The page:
Popular Music

Nik Carman (right) records "Wagon Wheel" at Studio Anatomy, accompanied by his brother, Andrew, on guitar.

Interlochen Public Radio is your source for the arts from northern Michigan. Whether you're looking for new music from northern Michigan artists or NPR's First Listen, you'll find the stories here.

Movie fans know that Hollywood opens its most prestigious films every December, right before the Oscar nomination deadline. The same is true of Broadway — except it happens in the spring, before the Tony nominations come out. This year's is an exceptionally crowded season, with 18 shows — half of them musicals — opening in March and April.

Last season was all about Hamilton. Everyone knew it was going to win the Tony for best musical, but Barry Weissler, who produced Waitress, didn't care.

Charley Pride, one of the first African-American stars in country music, has sold more records for RCA than anyone not named Elvis Presley. Since Pride has a lot to be proud of, we're going to quiz him on shame — three questions about people who've made big mistakes. Click the listen link above to hear how he does.

In July 2015, the music industry moved its formal release day for new records from Tuesdays to Fridays. These days, though, it seems like almost every day is New Music Day. Keeping track of all this new music can be a challenge, but that's why we love being music fans.

Valerie June started performing in the Memphis club scene when she was still a teenager. She's a New Yorker now, with a vocal style that takes traditional blues, country and soul and pushes them into another realm.

Copyright 2017 NPR. To see more, visit http://www.npr.org/.

AUDIE CORNISH, HOST:

Unexpected releases, surprise announcements, the loss of giants - this week the music news kept coming. And here with the latest, NPR music editors Jacob Ganz. Hey there, Jacob.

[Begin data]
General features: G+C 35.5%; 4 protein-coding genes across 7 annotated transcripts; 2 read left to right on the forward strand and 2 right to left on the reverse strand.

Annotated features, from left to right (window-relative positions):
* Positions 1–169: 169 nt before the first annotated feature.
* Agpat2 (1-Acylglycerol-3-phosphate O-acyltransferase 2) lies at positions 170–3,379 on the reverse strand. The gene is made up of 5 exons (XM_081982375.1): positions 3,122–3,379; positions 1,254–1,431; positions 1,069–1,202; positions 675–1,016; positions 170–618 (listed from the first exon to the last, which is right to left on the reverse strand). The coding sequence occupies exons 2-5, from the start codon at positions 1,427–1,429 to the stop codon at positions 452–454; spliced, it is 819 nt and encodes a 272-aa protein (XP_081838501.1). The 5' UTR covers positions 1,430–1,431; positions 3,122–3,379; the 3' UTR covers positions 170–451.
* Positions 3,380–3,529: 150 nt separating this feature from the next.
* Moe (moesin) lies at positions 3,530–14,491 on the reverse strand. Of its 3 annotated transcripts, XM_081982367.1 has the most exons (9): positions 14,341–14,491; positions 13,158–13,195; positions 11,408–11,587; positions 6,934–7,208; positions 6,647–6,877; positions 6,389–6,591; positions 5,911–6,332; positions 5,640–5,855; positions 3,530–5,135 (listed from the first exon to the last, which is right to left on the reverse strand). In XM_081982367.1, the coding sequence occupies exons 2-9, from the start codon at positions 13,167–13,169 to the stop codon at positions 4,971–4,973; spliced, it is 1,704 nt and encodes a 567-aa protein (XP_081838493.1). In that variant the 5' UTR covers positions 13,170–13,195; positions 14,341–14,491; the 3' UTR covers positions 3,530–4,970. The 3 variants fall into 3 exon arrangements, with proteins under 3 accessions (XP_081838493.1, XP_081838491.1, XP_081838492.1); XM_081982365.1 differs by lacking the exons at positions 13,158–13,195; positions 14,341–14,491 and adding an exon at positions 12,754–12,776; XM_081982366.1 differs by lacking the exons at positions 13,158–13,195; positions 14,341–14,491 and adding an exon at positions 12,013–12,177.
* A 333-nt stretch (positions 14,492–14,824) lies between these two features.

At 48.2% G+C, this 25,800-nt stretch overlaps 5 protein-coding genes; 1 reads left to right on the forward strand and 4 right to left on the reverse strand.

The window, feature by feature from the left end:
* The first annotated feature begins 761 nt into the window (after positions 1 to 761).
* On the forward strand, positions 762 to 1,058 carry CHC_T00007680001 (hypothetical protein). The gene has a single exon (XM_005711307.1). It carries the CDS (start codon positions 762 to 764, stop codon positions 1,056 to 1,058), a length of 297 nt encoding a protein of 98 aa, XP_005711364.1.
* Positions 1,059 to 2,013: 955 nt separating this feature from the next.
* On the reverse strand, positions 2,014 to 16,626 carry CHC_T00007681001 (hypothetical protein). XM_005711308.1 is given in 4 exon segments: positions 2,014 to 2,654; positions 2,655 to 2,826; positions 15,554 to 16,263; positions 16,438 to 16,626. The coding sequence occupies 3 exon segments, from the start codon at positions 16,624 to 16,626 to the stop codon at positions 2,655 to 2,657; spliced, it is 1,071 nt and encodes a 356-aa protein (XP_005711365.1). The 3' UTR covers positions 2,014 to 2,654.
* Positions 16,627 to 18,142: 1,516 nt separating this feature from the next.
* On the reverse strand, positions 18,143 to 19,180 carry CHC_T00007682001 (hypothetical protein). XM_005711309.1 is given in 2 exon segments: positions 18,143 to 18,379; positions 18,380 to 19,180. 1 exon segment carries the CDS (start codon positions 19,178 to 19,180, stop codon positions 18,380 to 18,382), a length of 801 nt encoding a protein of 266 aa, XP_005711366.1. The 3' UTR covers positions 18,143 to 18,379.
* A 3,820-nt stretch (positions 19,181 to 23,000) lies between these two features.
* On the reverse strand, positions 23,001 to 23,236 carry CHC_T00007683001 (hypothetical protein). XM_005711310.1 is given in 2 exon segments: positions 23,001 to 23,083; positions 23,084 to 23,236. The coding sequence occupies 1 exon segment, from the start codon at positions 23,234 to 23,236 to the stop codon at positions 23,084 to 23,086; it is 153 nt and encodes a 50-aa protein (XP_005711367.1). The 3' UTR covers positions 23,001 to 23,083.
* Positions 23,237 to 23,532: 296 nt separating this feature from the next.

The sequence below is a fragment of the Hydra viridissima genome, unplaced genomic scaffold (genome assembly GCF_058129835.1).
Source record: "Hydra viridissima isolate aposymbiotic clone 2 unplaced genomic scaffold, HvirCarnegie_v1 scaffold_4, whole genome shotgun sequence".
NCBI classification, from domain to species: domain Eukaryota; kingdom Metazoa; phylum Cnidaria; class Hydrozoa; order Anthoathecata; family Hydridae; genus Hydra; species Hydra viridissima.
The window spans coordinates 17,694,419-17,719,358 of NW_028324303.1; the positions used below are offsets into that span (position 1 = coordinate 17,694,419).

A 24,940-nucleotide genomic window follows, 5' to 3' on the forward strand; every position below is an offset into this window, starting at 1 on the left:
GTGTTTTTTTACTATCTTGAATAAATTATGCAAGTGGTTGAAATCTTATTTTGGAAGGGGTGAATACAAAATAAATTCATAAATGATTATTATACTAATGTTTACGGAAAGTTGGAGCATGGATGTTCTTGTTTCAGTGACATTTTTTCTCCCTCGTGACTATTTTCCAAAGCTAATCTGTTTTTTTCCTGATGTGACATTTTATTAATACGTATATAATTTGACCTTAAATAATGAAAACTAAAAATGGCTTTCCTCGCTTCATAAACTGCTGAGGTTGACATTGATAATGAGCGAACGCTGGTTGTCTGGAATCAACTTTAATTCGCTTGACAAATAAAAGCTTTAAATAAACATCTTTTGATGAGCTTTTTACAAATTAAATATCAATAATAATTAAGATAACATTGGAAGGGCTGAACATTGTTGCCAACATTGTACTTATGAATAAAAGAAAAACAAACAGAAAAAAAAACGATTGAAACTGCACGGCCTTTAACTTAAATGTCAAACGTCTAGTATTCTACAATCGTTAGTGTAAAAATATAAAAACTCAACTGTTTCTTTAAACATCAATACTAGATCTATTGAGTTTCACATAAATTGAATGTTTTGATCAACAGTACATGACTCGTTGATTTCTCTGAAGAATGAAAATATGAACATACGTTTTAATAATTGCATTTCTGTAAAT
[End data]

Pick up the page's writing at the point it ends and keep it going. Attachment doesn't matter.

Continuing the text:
JACOB GANZ, BYLINE: Hi, Audie.

We first met Becca Stevens when she sang a show-stopping solo vocal line on a cover of Joni Mitchell's "Woodstock" during a World Cafe session with David Crosby. She was part of Crosby's young, Brooklynite backing band, and we were thrilled to learn that they also write songs together.

There's new music from Lucius: The New York quartet's song "Million Dollar Secret" will be featured on HBO's Girls this Sunday.

Kendrick Lamar wasted no time following through on his mysterious "IV" Instagram post. Last night, the Compton MC released a new song, "The Heart Part 4," and it's a no-holds-barred lyrical onslaught.

Within the span of five minutes, over shifting beats produced by Syk Sense, The Alchemist, DJ Dahi and Axlfolie, Lamar waxes philosophical, adversarial and political while dropping heat on everyone from phony rappers to President Trump.

Peace. It's a powerful word and a powerful idea. When you find it — if you're lucky enough to find it — you, understandably, never want to let it go.

In her quietly hopeful love song, "All The Beds I've Made," Nashville-based songwriter Caroline Spence sings about feeling a little bewildered, a little wary and very grateful to have, quite unexpectedly, discovered total peace in a romantic relationship.